Complaint core issues

For the top core issues, including the previous four quarters, click here.

Since 2019, the average cost of electricity has decreased steadily with the application of the Default Market Offer. Additionally, energy customers experiencing financial difficulty due to the COVID-19 pandemic received extra support from energy retailers and government. As COVID-related restrictions have eased, we have seen an economic recovery and low national unemployment rate. Given these medium-term trends, it is understandable that complaints about high bills and credit issues are down at the start of 2022. 

While the end of statewide restrictions has been good for our immediate economic outlook, other local and global trends - such as accelerating inflation and a potential increase to wholesale energy costs - are likely to impact household budgets and the trend in complaints numbers may reverse.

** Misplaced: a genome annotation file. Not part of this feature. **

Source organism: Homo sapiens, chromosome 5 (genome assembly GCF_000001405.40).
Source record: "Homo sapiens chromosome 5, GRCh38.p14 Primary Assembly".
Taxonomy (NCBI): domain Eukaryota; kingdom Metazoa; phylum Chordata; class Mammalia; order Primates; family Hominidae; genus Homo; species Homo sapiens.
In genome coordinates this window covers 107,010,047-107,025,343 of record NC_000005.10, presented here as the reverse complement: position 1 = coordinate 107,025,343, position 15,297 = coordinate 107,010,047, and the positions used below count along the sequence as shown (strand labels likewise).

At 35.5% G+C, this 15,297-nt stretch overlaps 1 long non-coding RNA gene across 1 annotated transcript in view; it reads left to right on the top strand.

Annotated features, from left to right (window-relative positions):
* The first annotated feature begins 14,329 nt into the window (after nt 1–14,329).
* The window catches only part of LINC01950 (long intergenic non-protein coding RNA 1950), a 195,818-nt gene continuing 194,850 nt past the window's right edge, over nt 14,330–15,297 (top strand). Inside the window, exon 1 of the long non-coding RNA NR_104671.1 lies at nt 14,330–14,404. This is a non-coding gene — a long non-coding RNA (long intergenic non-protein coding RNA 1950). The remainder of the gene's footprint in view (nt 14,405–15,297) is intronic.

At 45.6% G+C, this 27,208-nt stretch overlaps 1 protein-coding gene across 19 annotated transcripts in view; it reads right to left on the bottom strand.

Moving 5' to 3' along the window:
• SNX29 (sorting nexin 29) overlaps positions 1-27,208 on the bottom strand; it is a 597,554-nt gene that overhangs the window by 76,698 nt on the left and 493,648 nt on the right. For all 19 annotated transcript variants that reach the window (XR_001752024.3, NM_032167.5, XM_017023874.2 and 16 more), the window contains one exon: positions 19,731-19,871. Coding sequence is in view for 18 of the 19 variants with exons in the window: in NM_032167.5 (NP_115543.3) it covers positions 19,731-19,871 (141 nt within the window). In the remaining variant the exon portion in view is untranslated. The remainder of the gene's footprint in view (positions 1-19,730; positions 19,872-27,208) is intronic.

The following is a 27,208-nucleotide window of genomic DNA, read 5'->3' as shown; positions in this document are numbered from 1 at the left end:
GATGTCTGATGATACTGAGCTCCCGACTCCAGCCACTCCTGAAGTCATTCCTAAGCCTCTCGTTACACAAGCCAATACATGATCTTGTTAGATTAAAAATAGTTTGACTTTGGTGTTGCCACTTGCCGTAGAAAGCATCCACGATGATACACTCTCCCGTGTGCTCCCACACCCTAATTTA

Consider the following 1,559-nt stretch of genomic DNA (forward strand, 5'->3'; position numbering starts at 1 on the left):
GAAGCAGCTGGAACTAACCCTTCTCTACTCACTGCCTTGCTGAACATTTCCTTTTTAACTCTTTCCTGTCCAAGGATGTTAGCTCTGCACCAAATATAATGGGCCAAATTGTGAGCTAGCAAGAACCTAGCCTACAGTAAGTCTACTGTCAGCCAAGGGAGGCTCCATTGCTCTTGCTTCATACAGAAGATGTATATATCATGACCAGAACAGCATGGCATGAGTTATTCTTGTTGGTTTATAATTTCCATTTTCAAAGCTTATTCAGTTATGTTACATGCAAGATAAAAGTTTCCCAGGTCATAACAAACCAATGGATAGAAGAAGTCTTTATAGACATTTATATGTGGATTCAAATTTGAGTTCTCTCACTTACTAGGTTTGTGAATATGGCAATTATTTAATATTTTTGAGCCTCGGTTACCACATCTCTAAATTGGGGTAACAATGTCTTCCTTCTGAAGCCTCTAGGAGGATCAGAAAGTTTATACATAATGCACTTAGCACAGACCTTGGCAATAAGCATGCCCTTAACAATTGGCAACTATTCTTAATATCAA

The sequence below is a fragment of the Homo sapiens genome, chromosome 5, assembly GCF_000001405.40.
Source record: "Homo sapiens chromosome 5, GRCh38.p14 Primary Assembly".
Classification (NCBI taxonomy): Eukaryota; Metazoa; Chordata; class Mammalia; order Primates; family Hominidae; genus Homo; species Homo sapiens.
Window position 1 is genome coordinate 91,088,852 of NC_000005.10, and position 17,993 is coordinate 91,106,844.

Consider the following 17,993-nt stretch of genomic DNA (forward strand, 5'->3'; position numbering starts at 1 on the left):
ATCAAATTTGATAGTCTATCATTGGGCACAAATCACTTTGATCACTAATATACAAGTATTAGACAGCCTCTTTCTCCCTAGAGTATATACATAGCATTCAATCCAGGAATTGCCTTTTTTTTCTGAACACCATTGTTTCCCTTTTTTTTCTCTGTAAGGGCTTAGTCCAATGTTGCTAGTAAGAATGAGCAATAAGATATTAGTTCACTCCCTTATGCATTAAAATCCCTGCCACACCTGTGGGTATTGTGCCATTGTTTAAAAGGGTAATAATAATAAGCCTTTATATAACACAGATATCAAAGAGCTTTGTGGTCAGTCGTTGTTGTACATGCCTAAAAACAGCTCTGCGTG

It is also unsurprising to see an increase in complaints about estimated bills. The COVID-19 pandemic delayed or stopped meter reading activities by electricity networks and metering providers. As providers catch up on meter reading, increased complaints about estimated readings and backbills are likely. 

In October 2021, two-day switching was also introduced to the electricity market, alongside the ability for retailers to transfer customers based on an estimated meter reading. These new procedures have raised new complaint issues and may affect the number of estimated bill complaints we receive overall (see the below section on two-day switching).

For the top 10 issues, including the previous four quarters click here.